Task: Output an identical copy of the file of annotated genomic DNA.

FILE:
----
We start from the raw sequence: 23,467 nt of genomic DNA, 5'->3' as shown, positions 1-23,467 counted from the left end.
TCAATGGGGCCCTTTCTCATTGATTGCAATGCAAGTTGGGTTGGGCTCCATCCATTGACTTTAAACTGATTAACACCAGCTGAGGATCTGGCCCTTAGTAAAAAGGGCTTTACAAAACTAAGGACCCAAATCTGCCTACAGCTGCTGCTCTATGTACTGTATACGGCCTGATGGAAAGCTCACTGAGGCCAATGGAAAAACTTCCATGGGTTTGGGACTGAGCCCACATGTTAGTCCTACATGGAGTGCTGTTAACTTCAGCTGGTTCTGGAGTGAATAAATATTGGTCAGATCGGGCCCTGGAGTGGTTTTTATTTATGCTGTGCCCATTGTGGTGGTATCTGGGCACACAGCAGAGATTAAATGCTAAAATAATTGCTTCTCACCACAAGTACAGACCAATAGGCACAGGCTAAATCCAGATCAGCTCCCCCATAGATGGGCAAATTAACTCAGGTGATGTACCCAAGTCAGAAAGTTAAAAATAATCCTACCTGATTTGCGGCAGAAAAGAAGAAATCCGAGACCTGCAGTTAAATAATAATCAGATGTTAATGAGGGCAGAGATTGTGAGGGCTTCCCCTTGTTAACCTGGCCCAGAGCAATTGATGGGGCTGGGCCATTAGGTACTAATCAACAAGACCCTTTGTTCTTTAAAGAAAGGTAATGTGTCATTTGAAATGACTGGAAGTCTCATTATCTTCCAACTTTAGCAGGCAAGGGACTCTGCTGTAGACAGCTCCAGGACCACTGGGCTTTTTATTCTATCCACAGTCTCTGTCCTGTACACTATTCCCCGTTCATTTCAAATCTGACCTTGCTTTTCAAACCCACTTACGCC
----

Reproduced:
We start from the raw sequence: 23,467 nt of genomic DNA, 5'->3' as shown, positions 1-23,467 counted from the left end.
TCAATGGGGCCCTTTCTCATTGATTGCAATGCAAGTTGGGTTGGGCTCCATCCATTGACTTTAAACTGATTAACACCAGCTGAGGATCTGGCCCTTAGTAAAAAGGGCTTTACAAAACTAAGGACCCAAATCTGCCTACAGCTGCTGCTCTATGTACTGTATACGGCCTGATGGAAAGCTCACTGAGGCCAATGGAAAAACTTCCATGGGTTTGGGACTGAGCCCACATGTTAGTCCTACATGGAGTGCTGTTAACTTCAGCTGGTTCTGGAGTGAATAAATATTGGTCAGATCGGGCCCTGGAGTGGTTTTTATTTATGCTGTGCCCATTGTGGTGGTATCTGGGCACACAGCAGAGATTAAATGCTAAAATAATTGCTTCTCACCACAAGTACAGACCAATAGGCACAGGCTAAATCCAGATCAGCTCCCCCATAGATGGGCAAATTAACTCAGGTGATGTACCCAAGTCAGAAAGTTAAAAATAATCCTACCTGATTTGCGGCAGAAAAGAAGAAATCCGAGACCTGCAGTTAAATAATAATCAGATGTTAATGAGGGCAGAGATTGTGAGGGCTTCCCCTTGTTAACCTGGCCCAGAGCAATTGATGGGGCTGGGCCATTAGGTACTAATCAACAAGACCCTTTGTTCTTTAAAGAAAGGTAATGTGTCATTTGAAATGACTGGAAGTCTCATTATCTTCCAACTTTAGCAGGCAAGGGACTCTGCTGTAGACAGCTCCAGGACCACTGGGCTTTTTATTCTATCCACAGTCTCTGTCCTGTACACTATTCCCCGTTCATTTCAAATCTGACCTTGCTTTTCAAACCCACTTACGCC